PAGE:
The Foreign Ministers of Mexico and Colombia, Alicia Bárcena and Álvaro Leyva, respectively, pointed out that neither country is responsible for drug consumption in the United States and that the approach to combating this problem must change.
When opening this Saturday’s session of the Latin American and Caribbean Conference on Drugs, the diplomats agreed that it is necessary to have a new vision that allows for a more effective fight and with less violence for the region.
“There is no doubt that Mexico has a neighbor of 3,152 kilometers and we know that it is a scourge that severely affects, especially the issue of synthetic drugs today affecting more than one hundred thousand young people in the United States a year, we are very aware of this, but our countries are not responsible for the fact that there is a society that has these problems of consumption and social organization,” said Bárcena.
“I want to say that we wanted to accompany Colombia in the organization of this meeting because today more than ever it is very important to advance this paradigm shift and address the drug problem with a much more comprehensive view.”
For his part, Leyva said that the drug problem has expanded throughout the region and no longer only affects one or two countries, but impacts the entire continent and the acts of violence that recently occurred in Ecuador show that it is necessary change focus to prevent the mafias that control the market from continuing to expand.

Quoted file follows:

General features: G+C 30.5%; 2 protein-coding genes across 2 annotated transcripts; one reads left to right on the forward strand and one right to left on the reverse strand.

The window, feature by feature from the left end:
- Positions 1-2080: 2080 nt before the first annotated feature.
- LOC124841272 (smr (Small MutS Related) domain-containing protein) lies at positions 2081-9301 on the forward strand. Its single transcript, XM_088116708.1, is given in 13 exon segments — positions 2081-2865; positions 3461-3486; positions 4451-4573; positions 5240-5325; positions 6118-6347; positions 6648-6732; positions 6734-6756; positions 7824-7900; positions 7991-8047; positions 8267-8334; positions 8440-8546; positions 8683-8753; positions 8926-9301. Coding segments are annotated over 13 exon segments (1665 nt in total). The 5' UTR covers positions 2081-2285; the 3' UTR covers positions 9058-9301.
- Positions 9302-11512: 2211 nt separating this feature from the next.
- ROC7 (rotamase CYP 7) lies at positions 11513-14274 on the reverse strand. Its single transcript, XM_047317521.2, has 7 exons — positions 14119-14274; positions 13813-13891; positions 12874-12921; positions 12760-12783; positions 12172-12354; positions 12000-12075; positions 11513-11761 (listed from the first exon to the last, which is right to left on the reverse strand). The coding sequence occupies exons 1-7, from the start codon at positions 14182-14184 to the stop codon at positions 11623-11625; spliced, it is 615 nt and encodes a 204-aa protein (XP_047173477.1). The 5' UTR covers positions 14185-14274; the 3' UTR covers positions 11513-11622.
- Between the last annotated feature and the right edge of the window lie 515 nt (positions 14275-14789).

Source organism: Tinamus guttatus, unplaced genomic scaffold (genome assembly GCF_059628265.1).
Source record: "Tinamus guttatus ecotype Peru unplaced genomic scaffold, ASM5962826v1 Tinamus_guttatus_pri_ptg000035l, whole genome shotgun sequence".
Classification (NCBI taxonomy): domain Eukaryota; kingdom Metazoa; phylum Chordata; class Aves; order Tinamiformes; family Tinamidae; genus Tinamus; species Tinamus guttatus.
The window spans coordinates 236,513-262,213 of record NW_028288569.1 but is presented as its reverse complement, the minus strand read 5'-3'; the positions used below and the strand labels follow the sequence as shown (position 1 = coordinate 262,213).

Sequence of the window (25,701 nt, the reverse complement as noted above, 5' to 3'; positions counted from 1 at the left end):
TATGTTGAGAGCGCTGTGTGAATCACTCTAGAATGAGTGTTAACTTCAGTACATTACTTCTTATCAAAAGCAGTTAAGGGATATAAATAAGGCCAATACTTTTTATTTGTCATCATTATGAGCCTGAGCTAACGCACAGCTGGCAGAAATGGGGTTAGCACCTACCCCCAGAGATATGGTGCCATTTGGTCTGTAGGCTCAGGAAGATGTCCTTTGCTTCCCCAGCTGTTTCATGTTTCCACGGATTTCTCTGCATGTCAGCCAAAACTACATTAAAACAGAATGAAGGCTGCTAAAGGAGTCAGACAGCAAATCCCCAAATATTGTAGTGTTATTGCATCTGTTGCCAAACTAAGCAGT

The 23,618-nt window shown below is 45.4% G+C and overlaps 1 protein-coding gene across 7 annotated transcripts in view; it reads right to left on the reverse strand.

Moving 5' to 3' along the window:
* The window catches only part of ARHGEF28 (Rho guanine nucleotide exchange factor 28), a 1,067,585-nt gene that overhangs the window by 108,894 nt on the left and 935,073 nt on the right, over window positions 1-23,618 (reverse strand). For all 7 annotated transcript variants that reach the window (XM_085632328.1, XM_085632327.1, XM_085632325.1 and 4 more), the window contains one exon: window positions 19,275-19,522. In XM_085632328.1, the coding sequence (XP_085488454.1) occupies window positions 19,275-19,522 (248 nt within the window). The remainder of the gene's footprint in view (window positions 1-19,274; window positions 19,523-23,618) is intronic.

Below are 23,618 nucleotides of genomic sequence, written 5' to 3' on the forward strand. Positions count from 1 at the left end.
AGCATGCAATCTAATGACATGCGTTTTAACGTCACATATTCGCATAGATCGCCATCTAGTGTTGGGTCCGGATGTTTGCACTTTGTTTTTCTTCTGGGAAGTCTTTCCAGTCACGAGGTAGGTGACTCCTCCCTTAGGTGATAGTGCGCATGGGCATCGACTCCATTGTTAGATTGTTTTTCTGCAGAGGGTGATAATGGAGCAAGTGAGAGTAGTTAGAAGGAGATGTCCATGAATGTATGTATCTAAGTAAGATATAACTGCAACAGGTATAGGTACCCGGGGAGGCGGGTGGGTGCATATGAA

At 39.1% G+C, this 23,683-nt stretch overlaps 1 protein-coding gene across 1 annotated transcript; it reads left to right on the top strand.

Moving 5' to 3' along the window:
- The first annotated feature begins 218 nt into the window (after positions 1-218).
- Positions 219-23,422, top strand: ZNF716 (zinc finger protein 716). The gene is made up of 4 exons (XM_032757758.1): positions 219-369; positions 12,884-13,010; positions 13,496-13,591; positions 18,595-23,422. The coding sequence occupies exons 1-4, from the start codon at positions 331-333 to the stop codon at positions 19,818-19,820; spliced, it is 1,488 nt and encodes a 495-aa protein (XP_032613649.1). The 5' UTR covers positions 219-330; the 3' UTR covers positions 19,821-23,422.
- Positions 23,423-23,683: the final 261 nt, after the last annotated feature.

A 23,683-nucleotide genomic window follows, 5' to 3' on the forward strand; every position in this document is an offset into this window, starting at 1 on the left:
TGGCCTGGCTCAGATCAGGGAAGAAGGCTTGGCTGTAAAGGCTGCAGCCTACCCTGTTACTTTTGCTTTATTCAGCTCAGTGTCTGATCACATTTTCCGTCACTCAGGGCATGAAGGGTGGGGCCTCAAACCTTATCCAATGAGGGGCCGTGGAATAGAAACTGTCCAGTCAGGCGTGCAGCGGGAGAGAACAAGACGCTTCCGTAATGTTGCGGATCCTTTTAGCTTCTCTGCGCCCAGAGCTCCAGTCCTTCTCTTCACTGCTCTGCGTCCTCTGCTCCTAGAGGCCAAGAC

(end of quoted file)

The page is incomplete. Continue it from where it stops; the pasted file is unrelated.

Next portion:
“There is a fundamental economic rule that is neither left nor right nor Marxist, it is very simple: if there is no demand there is no supply, but the analysis is always done in relation to the responsibility of the producers and no one has called them out. attention to consumers.
“The day that consumption disappears – which will be impossible – the crops and the supply of hallucinogens disappear, in such a way that, let’s say that that is the philosophy that this call contains,” he emphasized.
Bárcena attended the session accompanied by the Secretaries of Defense, Luis Cresencio Sandoval and Navy, Rafael Ojeda, who, in a private session, will present Mexico’s work in monitoring ports and customs to prevent illegal trafficking of fentanyl. cocaine and other illicit substances.
The Chancellor said that Mexico, in addition to fighting drug cartels, is also addressing the causes that cause young people to join these criminal organizations.
“That we dedicate ourselves decisively to addressing the ultimate causes that allow organized crime to take advantage, feeding on men and women who are forced to dedicate their lives to producing crops or psychoactive substances and many of our young people who do not find opportunities are they go hand in hand and enter into illicit activities,” he said.